Diamondbacks Spring Questions, #1: Shortstop selection

Matt Kartozian-USA TODAY Sports

Some aspects of the Diamondbacks' team for 2014 already seem settled. Others, not so much. As we head toward spring training, with the first arrivals next week, let's take a look at some of the questions to be answered during Cactus League play.

Didi Gregorius wasn't healthy enough for the 25-man roster on Opening Day 2013, and probably wouldn't quite have made it, if everyone was fully fit. However, it didn't take long for him both to reach full fitness, and the team to need his services. On April 16, Aaron Hill had to be placed on the disabled list with a broken hand, and Gregorius was recalled from Reno. He made his first start two days later, memorably homering off the very first pitch he saw as a Diamondback, in Yankee Stadium, and was the primary occupant of the position the rest of the way. Gregorius started 97 games, with the bulk of the remainder (47 starts) going to Cliff Pennington.

While both of those men should make the Opening Day roster in 2014, there's another credible alternative, in the shape of prospect Chris Owings, who hit .330 over 125 games for Reno. Admittedly, that was Reno, a very hitter-friendly environment, but even on the road in Triple-A, Owings' line was .311/.340/.436. Admittedly, those road games still include some parks that are even better for hitters, such as Albuquerque and Colorado Springs. But, overall, there's a reason why Owings was voted both Rookie of the Year and also the Most Valuable Player in the entire Pacific Coast League.

Owings got a September call-up, making his major-league debut off the bench on the 3rd. Perhaps because the team wasn't in a pennant race, he got a decent look down the stretch, starting the majority of games after his promotion. Going in to the winter, the general perspective was that either he or Gregorius would be traded during the off-season, to address the team's other needs. However, it was Adam Eaton and Tyler Skaggs who were the prospect dealt for Mark Trumbo, and at this point, it looks increasingly likely that both men will be Diamondbacks, at least to start 2014. Add Pennington, and you have a potentially very crowded shortstop position.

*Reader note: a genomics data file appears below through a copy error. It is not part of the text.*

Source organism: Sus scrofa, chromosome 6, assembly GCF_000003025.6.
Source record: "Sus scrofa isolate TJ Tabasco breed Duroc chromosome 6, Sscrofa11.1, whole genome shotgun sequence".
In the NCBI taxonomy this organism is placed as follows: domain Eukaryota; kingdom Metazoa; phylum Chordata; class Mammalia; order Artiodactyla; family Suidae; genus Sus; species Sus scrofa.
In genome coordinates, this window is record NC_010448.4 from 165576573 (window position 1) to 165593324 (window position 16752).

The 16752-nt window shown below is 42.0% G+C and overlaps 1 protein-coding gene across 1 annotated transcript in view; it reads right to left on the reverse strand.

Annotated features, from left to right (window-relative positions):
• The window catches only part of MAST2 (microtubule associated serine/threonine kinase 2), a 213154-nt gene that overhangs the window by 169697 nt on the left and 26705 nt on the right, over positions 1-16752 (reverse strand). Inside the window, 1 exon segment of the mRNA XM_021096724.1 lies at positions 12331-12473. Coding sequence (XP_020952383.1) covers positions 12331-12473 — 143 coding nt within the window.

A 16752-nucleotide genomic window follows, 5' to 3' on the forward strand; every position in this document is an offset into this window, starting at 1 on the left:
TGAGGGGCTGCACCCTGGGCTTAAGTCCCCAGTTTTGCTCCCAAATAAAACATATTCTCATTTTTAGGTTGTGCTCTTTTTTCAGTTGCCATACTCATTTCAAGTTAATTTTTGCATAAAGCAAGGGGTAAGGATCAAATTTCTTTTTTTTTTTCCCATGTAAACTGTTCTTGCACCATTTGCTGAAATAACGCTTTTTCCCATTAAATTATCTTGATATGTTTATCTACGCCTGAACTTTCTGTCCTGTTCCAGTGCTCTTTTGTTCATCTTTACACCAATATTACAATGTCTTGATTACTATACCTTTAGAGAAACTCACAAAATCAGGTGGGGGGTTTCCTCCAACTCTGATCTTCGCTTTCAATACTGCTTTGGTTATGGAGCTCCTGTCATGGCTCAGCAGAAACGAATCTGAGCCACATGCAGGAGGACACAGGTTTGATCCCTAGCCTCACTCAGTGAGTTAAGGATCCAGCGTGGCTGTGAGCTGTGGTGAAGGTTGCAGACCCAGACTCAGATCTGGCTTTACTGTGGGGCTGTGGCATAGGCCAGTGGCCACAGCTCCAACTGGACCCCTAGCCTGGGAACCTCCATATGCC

Didi Gregorius

Strength: cannon for an arm
Weakness: struggles against left-handed pitching

Gregorius came to Arizona with the reputation of being an all-glove, no-hit shortstop. Neither part of that quite matched expectations. His range was generally good, and his arm was probably the most powerful on the D-backs infield. However, its accuracy left a bit to be desired, with the occasional bit of mental sloppiness. Among the 26 shortstops with 800+ innings, Gregorius was 22nd by fielding percentage, and although he recouped some of that with his arm, Gregorius still only ranked 17th by UZR/150. His error total would also likely have been higher, but for Gold Glove Goldie vacuuming up some errant throws on their far end.

However, against that, Didi's offense proved somewhat better than advertised, with a .704 OPS, against the MLB average at SS of .681, which was virtually identical to the figure he posted in the minors. As a player who was 23 for the entire year, and getting his first real taste of major-league pitching, there still seems some room for growth. However, the overall decent number hid a sharp split: Against left-handers, Gregorius hit at the Uecker Line, with an OPS of a mere .512, a split also reflected in his 2010 and 2011 minor-league numbers, though not in 2012. If that gap continues this year, it will be a significant area of concern.

Chris Owings

Strength: offensive production
Weakness: poor plate discipline